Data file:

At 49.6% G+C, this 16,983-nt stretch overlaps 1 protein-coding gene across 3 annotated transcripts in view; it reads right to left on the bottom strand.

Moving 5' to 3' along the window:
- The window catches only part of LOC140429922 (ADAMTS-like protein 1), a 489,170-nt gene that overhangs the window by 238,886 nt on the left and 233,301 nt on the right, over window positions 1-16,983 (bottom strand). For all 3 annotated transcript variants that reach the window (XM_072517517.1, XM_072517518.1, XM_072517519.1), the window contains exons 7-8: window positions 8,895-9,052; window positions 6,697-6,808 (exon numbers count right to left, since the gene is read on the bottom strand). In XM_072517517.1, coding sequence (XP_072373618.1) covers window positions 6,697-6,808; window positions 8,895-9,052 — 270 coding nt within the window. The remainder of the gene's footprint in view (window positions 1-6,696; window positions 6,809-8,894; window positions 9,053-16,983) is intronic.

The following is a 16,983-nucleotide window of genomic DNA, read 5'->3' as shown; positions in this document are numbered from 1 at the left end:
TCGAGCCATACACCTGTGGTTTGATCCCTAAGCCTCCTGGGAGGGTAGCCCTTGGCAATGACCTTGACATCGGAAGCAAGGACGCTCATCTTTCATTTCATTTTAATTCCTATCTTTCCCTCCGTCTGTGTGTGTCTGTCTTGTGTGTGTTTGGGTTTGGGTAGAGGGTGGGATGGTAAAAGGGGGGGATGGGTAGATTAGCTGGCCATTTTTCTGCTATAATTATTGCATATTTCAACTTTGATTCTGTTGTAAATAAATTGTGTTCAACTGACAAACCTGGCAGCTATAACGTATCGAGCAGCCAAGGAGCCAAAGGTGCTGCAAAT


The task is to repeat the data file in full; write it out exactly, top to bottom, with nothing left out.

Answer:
At 49.6% G+C, this 16,983-nt stretch overlaps 1 protein-coding gene across 3 annotated transcripts in view; it reads right to left on the bottom strand.

Moving 5' to 3' along the window:
- The window catches only part of LOC140429922 (ADAMTS-like protein 1), a 489,170-nt gene that overhangs the window by 238,886 nt on the left and 233,301 nt on the right, over window positions 1-16,983 (bottom strand). For all 3 annotated transcript variants that reach the window (XM_072517517.1, XM_072517518.1, XM_072517519.1), the window contains exons 7-8: window positions 8,895-9,052; window positions 6,697-6,808 (exon numbers count right to left, since the gene is read on the bottom strand). In XM_072517517.1, coding sequence (XP_072373618.1) covers window positions 6,697-6,808; window positions 8,895-9,052 — 270 coding nt within the window. The remainder of the gene's footprint in view (window positions 1-6,696; window positions 6,809-8,894; window positions 9,053-16,983) is intronic.

The following is a 16,983-nucleotide window of genomic DNA, read 5'->3' as shown; positions in this document are numbered from 1 at the left end:
TCGAGCCATACACCTGTGGTTTGATCCCTAAGCCTCCTGGGAGGGTAGCCCTTGGCAATGACCTTGACATCGGAAGCAAGGACGCTCATCTTTCATTTCATTTTAATTCCTATCTTTCCCTCCGTCTGTGTGTGTCTGTCTTGTGTGTGTTTGGGTTTGGGTAGAGGGTGGGATGGTAAAAGGGGGGGATGGGTAGATTAGCTGGCCATTTTTCTGCTATAATTATTGCATATTTCAACTTTGATTCTGTTGTAAATAAATTGTGTTCAACTGACAAACCTGGCAGCTATAACGTATCGAGCAGCCAAGGAGCCAAAGGTGCTGCAAAT